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Knowing Nature in the Medieval and Early Modern Worlds

Tawes Hall, University of Maryland, College Park
Friday, October 24, 2014 - 8:30 AM to Saturday, October 25, 2014 - 6:00 PM

Nature, according to  the critic Raymond Williams, is quite possibly “the most difficult word in the English language.” The genealogy of nature’s complexities—semantic, philological, epistemological, ontological—are the subject of this two-day conference that seeks to bring into dialogue historians of science, philosophy, art, and literature. How did early writers and artists and other thinkers know and encounter nature? What practices made nature legible? What ethics were thought to arise out of the environment? By what metaphors and strategies did pre-modern people represent the sensible world of matter? This event considers a wide variety of cultural productions in the medieval and early modern periods, seeking to rethink the relation between fields of knowledge and to bridge the widening gap between the humanities and the sciences in our own universities.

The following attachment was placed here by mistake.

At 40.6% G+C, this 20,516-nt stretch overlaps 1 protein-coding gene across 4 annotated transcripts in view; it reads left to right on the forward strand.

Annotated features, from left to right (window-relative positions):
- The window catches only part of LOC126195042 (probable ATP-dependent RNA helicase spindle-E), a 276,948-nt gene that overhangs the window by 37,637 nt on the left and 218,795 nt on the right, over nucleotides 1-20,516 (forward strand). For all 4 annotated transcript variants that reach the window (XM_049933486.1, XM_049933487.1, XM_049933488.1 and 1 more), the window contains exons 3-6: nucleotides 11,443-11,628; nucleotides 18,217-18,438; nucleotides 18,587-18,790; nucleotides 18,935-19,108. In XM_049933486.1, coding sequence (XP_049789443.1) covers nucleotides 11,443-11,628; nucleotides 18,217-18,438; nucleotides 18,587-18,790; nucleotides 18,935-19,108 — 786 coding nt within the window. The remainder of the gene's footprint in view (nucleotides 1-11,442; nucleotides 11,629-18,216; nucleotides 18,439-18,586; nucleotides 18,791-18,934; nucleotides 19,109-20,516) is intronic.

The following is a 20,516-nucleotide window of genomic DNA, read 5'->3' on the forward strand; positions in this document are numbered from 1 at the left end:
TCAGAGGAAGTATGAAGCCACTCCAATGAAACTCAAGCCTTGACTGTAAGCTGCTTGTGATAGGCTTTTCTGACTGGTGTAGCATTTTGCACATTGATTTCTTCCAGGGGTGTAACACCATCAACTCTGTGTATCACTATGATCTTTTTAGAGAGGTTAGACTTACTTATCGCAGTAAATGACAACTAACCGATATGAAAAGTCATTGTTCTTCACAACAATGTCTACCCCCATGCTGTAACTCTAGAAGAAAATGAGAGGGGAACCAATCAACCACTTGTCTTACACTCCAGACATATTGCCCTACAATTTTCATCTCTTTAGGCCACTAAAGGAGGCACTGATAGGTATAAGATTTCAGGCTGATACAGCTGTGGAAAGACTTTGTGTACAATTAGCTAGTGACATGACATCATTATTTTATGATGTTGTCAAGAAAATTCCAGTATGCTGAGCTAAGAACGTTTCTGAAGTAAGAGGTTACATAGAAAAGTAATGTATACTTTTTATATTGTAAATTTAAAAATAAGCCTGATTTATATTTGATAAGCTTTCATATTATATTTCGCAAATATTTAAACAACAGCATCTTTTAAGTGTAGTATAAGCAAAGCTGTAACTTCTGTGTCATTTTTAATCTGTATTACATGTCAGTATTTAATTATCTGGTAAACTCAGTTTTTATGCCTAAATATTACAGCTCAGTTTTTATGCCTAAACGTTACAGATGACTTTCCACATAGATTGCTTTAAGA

Featuring Stephen Campbell (Johns Hopkins University), Jeffrey Cohen (George Washington University), Drew Daniel (Johns Hopkins University), Alan Mikhail (Yale University), David Norbrook (Merton College, Oxford), Joanna Picciotto (UC, Berkeley), Michael Sappol (National Library of Medicine), David Carroll Simon (University of Chicago), Michael Witmore (Folger Shakespeare Library), and Jessica Wolfe (UNC, Chapel Hill).

Please visit our CONERENCE WEBPAGE to learn more and to view the entire program, and send any inquiries to knowingnature@umd.edu.

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Knowing Nature is free and open to the public. Please REGISTER so that we may establish temporary access to wireless networks for campus guests, make accurate catering arrangements, and set up facilities to accommodate the group.